All other things being equal (they're not, but let's pretend), APL will always have a cult of appreciation because it represents really the only time programming has said "we need our own alphabet." But I don't think APL symbols are really that evocative. Where does ⍳ come from? It looks kind of like a little i—it's the index function, after all.
i. seems just as legitimate and I can type that.
Some of them have some nice caché. ⌈ and ⌊ are min and max from mathematics, and J doesn't have those. On the other hand, every other programming language on earth uses something besides × and ÷ for multiplication and division, and while learning APL there were plenty of times I used * when I meant ×, so I'm not sure this is especially significant. In actual math, I would probably just nestle two things next to each other for multiplication or use a dot, and division would be a whole huge thing. It doesn't seem that hard to use
>. for min and max.
⋆ and ⍟ for exponent and logarithm come from where exactly? Nowhere. Now, ⊥ has an actual meaning in math that has nothing to do with decoding. ⊤ has a nice symmetry with ⊥ because it is visually inverted and is the inverse function. But J has many operators whose inverse is the same operator with a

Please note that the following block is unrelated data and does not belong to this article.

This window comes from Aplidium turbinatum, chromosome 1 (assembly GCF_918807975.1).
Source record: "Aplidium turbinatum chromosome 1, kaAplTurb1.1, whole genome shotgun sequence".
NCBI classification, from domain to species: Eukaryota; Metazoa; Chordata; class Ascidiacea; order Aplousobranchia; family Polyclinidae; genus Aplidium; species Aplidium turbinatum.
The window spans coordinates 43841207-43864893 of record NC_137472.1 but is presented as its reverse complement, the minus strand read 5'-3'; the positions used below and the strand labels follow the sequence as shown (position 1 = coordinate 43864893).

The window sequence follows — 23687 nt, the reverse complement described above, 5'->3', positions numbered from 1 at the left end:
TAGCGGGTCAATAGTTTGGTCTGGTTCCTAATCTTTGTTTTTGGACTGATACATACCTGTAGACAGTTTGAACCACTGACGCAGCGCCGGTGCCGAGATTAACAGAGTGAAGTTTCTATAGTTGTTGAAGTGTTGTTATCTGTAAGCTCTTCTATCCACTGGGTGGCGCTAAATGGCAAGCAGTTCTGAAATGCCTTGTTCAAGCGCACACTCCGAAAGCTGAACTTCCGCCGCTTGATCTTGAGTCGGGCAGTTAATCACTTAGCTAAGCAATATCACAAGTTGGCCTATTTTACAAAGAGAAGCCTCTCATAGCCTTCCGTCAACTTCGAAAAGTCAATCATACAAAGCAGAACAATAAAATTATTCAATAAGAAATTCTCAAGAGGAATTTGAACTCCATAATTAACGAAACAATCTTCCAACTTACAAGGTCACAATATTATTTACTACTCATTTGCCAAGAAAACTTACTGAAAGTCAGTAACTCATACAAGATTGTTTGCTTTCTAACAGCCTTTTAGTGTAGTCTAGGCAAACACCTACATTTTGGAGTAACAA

:; this set is
#:, but head/tail, behead/curtail, and exponent/log all follow a rule like this.
What does the symbol ⍕ have to do with formatting? There's nothing it's standing for here, it's just meant to look a bit like encode and be typeable with an IBM Selectric using overstrike. Really. There were more APL symbols than spots on the typeball, so you'd back up and hit another key. That's how they came up with ⌹ for matrix inverse. It's a box around a division sign!
I'm not saying there are not nice symmetries with APL's symbolry. There definitely are. But J also has nice symmetries. APL's symbolry is closer to mathematics really only for multiplication and division, min and max, which you're already accustomed to writing another way on a computer. The rest of APL's symbolry is a total fabrication—just like J!
Let's also note that in A Programming Language, Iverson proposes lots of syntax that you can't do in APL or any other language. The inner product syntax, which is amazing, isn't available anywhere but that book!